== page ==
Dog Cookies, Biscuits & Snacks
The safety and wisdom of giving bones to dogs has long been a source of controversy among pet owners. While dogs clearly relish the opportunity to chew on a bone, anyone who has taken their pet to the emergency room for intestinal blockage would warn against this. Of course, there are some risks involved with feeding bones to your dog. With the right information though, it is possible to minimise the chance of harm while still giving your dog the chance to enjoy a good bone.
What kind of dog Bones?
There are a couple of rules to follow if you would like to feed your dog bones. First and foremost, avoid feed your dog cooked bones. These bones are brittle and dried out. When your dog chews on these types of bones, the bones will splinter and may harm your pet if they swallowed it. When feeding your dog bones, always try to give them raw bones. These are flexible and soft. If part of the bone is swallowed, the dog’s stomach acid will break it down and allow it to be digested.
You also need to be wary of the size of the bone. The bone should not be small enough for your dog to swallow whole, or for your dog to fit entirely in his mouth. And never feed your dog bones that have been cut or sawed: these tend to splinter when chewed on.
Choking Dog hazard
Anything you feed your pet, including kibble and rawhide bones, has the potential to be a choking hazard. Whenever you feed your dog a bone, you should supervise him while he chews. It is also important to train your dog to obey commands like ‘drop’. If your dog chews too hard on the bone or if he gets a hold of an unsafe bone, you need to be able to remove the hazard. You should also throw away any old bones that have been chewed.
Bones and a Dog raw food diet
The essence of a raw diet is a return to the foods dogs ate before they were domesticated. If you look at the dogs’ closest wild relative, the wolf, you can get a pretty good idea of what the species was built to eat.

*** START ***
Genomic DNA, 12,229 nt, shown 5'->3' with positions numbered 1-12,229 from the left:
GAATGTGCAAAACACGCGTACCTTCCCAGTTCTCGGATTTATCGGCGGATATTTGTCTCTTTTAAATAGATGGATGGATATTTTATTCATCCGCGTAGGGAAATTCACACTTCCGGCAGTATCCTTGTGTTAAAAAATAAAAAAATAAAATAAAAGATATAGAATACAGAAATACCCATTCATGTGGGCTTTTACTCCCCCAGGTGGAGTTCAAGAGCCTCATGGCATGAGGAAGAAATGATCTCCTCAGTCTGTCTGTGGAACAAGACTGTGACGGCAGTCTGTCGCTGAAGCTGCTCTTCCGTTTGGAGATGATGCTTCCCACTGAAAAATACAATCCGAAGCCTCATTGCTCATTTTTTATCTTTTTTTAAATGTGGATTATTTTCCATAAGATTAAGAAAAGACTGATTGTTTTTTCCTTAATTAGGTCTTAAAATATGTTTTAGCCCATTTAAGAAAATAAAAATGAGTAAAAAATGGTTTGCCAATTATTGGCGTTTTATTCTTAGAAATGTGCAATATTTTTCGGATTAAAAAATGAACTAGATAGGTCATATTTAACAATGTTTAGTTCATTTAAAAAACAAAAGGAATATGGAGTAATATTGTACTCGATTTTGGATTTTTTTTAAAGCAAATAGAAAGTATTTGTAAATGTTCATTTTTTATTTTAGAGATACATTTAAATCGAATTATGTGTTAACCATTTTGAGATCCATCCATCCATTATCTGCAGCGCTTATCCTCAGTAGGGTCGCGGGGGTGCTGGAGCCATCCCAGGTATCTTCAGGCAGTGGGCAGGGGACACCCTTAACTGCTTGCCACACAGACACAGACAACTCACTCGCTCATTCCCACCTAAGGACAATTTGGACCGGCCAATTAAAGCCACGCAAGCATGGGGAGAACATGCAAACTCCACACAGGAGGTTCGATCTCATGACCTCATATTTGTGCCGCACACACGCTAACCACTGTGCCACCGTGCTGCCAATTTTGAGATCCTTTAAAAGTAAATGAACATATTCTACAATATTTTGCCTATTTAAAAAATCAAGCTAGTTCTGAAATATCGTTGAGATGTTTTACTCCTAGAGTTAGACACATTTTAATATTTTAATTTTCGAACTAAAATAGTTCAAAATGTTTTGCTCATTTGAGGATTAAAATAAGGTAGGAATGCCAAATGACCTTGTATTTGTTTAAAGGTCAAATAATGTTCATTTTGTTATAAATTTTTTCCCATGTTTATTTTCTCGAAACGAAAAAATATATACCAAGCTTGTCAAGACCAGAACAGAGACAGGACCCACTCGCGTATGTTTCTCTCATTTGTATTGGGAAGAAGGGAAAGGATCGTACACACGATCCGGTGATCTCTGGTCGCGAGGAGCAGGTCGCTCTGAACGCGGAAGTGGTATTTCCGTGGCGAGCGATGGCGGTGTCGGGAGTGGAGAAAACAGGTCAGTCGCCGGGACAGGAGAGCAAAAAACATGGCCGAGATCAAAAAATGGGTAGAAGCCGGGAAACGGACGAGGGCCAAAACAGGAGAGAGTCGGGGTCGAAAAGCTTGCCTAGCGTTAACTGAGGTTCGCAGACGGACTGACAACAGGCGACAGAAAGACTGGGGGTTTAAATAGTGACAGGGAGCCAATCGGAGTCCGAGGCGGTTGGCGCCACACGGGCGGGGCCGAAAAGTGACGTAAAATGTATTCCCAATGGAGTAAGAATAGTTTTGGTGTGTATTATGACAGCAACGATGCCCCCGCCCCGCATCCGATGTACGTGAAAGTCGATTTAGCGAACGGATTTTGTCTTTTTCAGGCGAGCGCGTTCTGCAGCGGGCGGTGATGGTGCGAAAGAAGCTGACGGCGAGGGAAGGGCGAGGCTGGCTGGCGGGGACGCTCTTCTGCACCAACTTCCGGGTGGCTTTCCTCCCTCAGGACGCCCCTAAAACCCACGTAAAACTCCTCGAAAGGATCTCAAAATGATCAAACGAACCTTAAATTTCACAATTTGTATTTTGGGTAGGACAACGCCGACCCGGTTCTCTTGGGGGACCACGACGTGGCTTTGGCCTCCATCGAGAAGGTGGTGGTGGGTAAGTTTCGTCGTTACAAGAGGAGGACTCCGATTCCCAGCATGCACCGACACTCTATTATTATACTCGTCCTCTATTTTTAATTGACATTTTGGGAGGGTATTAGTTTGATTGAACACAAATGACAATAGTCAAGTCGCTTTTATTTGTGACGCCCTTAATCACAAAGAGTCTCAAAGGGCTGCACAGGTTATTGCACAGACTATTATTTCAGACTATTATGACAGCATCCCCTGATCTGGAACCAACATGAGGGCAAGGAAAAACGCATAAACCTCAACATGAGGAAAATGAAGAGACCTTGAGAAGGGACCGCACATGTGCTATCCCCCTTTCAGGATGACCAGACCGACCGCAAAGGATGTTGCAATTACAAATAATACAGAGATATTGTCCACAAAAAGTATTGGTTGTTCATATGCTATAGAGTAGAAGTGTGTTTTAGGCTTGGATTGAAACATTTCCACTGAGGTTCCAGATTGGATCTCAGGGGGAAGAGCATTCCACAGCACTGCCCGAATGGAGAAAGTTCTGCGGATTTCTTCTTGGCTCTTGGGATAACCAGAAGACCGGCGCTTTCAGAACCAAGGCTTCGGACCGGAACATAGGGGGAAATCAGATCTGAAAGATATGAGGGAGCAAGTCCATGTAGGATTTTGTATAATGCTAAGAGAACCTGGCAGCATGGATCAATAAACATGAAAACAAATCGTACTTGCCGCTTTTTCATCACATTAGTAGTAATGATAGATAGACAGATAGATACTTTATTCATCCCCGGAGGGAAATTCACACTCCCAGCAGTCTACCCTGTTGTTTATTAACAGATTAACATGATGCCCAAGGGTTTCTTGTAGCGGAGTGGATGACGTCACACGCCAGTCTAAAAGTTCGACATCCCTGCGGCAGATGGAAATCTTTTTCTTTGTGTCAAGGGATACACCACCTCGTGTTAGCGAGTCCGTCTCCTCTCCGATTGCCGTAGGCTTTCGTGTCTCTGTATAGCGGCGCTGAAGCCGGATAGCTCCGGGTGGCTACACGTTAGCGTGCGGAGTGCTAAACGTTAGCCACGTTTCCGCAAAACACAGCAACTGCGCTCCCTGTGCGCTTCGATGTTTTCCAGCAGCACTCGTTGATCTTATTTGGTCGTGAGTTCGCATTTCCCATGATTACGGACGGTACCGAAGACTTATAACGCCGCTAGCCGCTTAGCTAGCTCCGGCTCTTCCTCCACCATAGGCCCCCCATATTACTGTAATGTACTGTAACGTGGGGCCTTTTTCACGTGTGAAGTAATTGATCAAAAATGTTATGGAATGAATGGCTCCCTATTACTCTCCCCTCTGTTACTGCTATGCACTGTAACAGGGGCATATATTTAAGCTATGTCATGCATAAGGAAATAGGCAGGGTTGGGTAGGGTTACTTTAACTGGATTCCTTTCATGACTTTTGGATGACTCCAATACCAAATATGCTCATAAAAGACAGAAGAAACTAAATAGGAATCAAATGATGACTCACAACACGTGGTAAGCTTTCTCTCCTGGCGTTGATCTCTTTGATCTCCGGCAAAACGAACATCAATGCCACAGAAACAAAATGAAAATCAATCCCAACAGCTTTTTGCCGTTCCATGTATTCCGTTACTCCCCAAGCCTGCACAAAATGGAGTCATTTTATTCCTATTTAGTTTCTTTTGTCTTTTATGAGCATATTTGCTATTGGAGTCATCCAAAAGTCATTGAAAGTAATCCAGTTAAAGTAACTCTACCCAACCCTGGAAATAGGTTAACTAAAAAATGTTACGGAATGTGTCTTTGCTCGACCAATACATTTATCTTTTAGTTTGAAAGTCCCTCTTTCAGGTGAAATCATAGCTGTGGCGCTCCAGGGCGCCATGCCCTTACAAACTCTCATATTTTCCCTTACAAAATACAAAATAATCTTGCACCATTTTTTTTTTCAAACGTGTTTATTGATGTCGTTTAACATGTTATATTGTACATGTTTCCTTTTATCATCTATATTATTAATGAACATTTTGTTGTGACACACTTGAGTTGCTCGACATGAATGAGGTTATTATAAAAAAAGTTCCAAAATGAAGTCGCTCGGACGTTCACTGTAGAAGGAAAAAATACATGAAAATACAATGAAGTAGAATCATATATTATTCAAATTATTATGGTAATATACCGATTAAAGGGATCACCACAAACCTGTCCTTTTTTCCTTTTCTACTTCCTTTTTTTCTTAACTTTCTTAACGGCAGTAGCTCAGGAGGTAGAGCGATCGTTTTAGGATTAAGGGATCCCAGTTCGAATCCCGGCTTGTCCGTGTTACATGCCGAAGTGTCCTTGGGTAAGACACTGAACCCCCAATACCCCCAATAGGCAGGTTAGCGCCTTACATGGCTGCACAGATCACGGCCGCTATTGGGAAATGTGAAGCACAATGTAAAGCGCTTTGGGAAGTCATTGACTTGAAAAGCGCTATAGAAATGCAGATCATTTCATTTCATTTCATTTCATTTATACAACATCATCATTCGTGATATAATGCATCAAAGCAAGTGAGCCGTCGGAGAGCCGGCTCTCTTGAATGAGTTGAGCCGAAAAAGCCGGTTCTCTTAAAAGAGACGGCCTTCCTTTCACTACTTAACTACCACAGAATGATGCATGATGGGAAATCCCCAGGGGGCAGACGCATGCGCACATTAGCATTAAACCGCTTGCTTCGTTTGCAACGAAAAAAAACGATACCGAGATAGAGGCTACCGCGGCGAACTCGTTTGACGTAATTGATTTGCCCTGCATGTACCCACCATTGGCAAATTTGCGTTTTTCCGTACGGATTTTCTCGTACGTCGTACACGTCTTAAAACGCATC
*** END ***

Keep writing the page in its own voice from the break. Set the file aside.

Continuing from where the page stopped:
Wolves eat a diet made up mostly of raw meat plus the stomach content of their prey, leading to some suggestions that a percentage of vegetables and fruit should be added to a raw diet.
Bones are an integral part of the raw food diet as a source of calcium as well as a natural part of their diet. Dogs are carnivorous and before they were domesticated, dogs caught and ate the meat of prey as well as the bones. Wild foxes often eat entire chickens and wolves are known to chew on the bones of their prey. Cleary, canines are equipped, and in fact intended, to chew on bones.
Health benefits of feeding dogs bones
There are many health benefits to feeding bones to your dogs. First, bones are full of calcium, phosphorous, protein and other vitamins and minerals that your dog’s body needs. Because the bone is served raw, none of the nutrients have been lost through cooking so your dog gets the maximum benefit from the bone.
Benefits of Dog Chewing Bones
Chewing is a very pleasing, instinctual activity for a dog. If you’ve ever watched your dog chew a bone, you’ll have noticed that your dog becomes very involved in the process. Many pet owners claim their dogs seem happier and calmer when chewing on a bone; observations that can be attributed to the dog satisfying a very basic urge to chew and gnaw.
Aside from satisfying an instinctive drive, chewing on a bone is also beneficial to your dog’s teeth and gums. Bones are almost like a toothbrush for dogs: they remove plaque, massage the gums and generally improve the periodontal health of your pet. If your dog regularly chews on bones, you will find that you no longer need to bring him into the vet for things like flossing and brushing.
Where to get raw Dog Bones
Raw bones can often be purchased from a butcher, grocery store and some pet supply stores. Be sure to choose bones that are the right size for your dog and also avoid bones with fat attached to them. You can also buy dog food and bones online.